The original Analysis Toolbox articles discussed the various market cycles including trends and continuations. This part of the The Trader’s Indicator Series focuses on the Indicator Toolbox, as we will discuss various indicators that are found on most trading platforms. We will discuss the indicator in the context of the chosen market, and if it resonates with you, please continue to do your own analysis with it. Trading successfully is all about feeling comfortable with a methodology and using that system repeatedly even when boredom sets in. I will be discussing indicators in alphabetical order that can be found on the MotiveWave platform. This Week its the trun of the Chaikin Money Flow nd Oscillator. (for a free 2-week trial CLICK HERE)
Chaikin Money Flow and Oscillator
Since both Chaikin Money Flow and Oscillator rely on the Accumulation Distribution line discussed in the article published November 29, 2016, it is worth reviewing here. The Accumulation/ Distribution line is designed as a momentum oscillator, and is best used on daily, weekly and monthly stock charts, in conjunction with volume. When there is strong buying pressure with high volume, this pushes the indicator higher and strong selling pressure with reduced volume pushes the indicator lower. The Accumulation/ Distribution line either reaffirms the trend or gives a warning that the trend is about to change direction. As prices continue higher with the Accumulation/ Distribution line pointing lower, this suggests selling pressure (distribution) which could forecast a trend change in the underlying market. When prices trend down, and the A/D line points up, this suggests buying pressure (accumulation) and is a bullish reversal signal for the underlying market.
In the Amazon chart below, there were four strong signals noted within the red boxes when volume spiked. The A/D line showed selling pressure in the first box, bullish divergence in the 2nd, and buying pressure in the 3rd and 4th boxes. Chaikin Money Flow and Oscillator build on the A/D line. Instead of a cumulative total of Money Flow Volume which is what the A/D line is, CMF looks back over 20 periods and divides it by volume for the same number of periods to get an oscillator which fluctuates above and below the zero line.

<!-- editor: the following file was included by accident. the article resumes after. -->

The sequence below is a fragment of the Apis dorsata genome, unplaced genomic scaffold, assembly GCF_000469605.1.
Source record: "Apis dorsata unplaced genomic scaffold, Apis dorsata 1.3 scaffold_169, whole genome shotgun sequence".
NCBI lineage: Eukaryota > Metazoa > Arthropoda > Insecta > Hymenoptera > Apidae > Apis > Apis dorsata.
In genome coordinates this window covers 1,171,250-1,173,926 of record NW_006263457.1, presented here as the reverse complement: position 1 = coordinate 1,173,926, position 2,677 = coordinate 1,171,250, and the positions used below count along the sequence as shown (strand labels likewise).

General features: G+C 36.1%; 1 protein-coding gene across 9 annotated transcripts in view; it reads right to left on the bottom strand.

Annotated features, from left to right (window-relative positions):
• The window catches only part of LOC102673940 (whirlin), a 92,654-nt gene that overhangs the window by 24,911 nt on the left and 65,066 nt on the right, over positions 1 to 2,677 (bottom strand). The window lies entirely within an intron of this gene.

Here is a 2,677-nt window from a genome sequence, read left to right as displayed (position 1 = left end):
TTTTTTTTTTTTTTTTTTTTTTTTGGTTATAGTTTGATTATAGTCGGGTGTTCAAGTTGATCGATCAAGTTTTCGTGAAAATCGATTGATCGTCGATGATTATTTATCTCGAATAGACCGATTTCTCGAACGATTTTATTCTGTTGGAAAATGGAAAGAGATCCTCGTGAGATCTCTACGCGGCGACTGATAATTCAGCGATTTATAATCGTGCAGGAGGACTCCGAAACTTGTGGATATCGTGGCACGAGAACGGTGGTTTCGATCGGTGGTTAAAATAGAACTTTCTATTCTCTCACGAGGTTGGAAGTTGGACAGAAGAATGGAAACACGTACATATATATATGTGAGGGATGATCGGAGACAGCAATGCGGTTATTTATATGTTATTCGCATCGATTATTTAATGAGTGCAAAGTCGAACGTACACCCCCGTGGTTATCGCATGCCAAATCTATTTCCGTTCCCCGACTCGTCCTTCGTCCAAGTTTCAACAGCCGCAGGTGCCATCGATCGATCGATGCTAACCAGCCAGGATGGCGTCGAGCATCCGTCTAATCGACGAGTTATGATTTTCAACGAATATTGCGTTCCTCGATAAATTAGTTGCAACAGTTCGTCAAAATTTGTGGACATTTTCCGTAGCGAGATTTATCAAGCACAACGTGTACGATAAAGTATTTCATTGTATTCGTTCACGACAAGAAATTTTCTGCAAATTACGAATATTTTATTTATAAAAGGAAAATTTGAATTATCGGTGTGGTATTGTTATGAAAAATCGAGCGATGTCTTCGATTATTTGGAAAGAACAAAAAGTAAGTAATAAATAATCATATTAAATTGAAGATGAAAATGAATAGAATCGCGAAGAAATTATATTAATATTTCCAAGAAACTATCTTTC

When the CMF fluctuates above the zero line it indicates buying pressure and below the zero line fluctuation indicates selling pressure. One can compare this value with the absolute level of money flow in the A/D line as shown in the 4-hour Amazon chart below. In a bullish market, the trader can look to buy the stock when the oscillator retreats to the zero line, indicating that price is running out of steam in the near term for consolidation. Looking at the A/D line confirms the uptrend but doesn’t show the nuances that the oscillator shows to make that buying decision.
The Chaikin Oscillator takes the A/D Line and applies both the 3 and the 10-period exponential moving averages to the line, subtracts the 2 EMAs from one another and displays the difference around the zero line in an oscillator. Upon close observation of the chart below, there isn’t much of a difference between these two oscillators. However, the Oscillator is more of a momentum indicator, as it measures the change in momentum of the A/D line. Since changes in momentum often precede a change in trend, traders can use this oscillator to anticipate changes in trend.
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